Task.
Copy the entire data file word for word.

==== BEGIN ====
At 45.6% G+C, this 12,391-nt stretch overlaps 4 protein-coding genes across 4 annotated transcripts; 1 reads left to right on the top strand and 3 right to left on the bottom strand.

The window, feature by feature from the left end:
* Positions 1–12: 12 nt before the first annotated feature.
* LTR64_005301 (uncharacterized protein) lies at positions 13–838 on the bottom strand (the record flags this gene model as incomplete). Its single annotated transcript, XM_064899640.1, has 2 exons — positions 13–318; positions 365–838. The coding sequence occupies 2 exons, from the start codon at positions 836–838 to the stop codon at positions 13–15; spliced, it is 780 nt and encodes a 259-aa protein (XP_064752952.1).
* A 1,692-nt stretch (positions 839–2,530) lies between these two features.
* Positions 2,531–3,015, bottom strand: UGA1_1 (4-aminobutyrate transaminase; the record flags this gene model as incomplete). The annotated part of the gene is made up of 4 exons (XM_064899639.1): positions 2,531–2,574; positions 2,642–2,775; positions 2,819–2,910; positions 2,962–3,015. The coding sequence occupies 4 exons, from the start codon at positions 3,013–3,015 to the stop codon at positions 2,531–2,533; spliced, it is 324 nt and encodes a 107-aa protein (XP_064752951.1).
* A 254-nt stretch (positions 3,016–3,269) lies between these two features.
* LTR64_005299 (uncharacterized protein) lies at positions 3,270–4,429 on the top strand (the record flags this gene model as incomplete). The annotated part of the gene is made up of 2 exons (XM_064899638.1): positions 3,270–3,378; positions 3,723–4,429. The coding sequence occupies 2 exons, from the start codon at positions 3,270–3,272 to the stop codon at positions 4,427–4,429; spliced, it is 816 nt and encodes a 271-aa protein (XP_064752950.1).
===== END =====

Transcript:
At 45.6% G+C, this 12,391-nt stretch overlaps 4 protein-coding genes across 4 annotated transcripts; 1 reads left to right on the top strand and 3 right to left on the bottom strand.

The window, feature by feature from the left end:
* Positions 1–12: 12 nt before the first annotated feature.
* LTR64_005301 (uncharacterized protein) lies at positions 13–838 on the bottom strand (the record flags this gene model as incomplete). Its single annotated transcript, XM_064899640.1, has 2 exons — positions 13–318; positions 365–838. The coding sequence occupies 2 exons, from the start codon at positions 836–838 to the stop codon at positions 13–15; spliced, it is 780 nt and encodes a 259-aa protein (XP_064752952.1).
* A 1,692-nt stretch (positions 839–2,530) lies between these two features.
* Positions 2,531–3,015, bottom strand: UGA1_1 (4-aminobutyrate transaminase; the record flags this gene model as incomplete). The annotated part of the gene is made up of 4 exons (XM_064899639.1): positions 2,531–2,574; positions 2,642–2,775; positions 2,819–2,910; positions 2,962–3,015. The coding sequence occupies 4 exons, from the start codon at positions 3,013–3,015 to the stop codon at positions 2,531–2,533; spliced, it is 324 nt and encodes a 107-aa protein (XP_064752951.1).
* A 254-nt stretch (positions 3,016–3,269) lies between these two features.
* LTR64_005299 (uncharacterized protein) lies at positions 3,270–4,429 on the top strand (the record flags this gene model as incomplete). The annotated part of the gene is made up of 2 exons (XM_064899638.1): positions 3,270–3,378; positions 3,723–4,429. The coding sequence occupies 2 exons, from the start codon at positions 3,270–3,272 to the stop codon at positions 4,427–4,429; spliced, it is 816 nt and encodes a 271-aa protein (XP_064752950.1).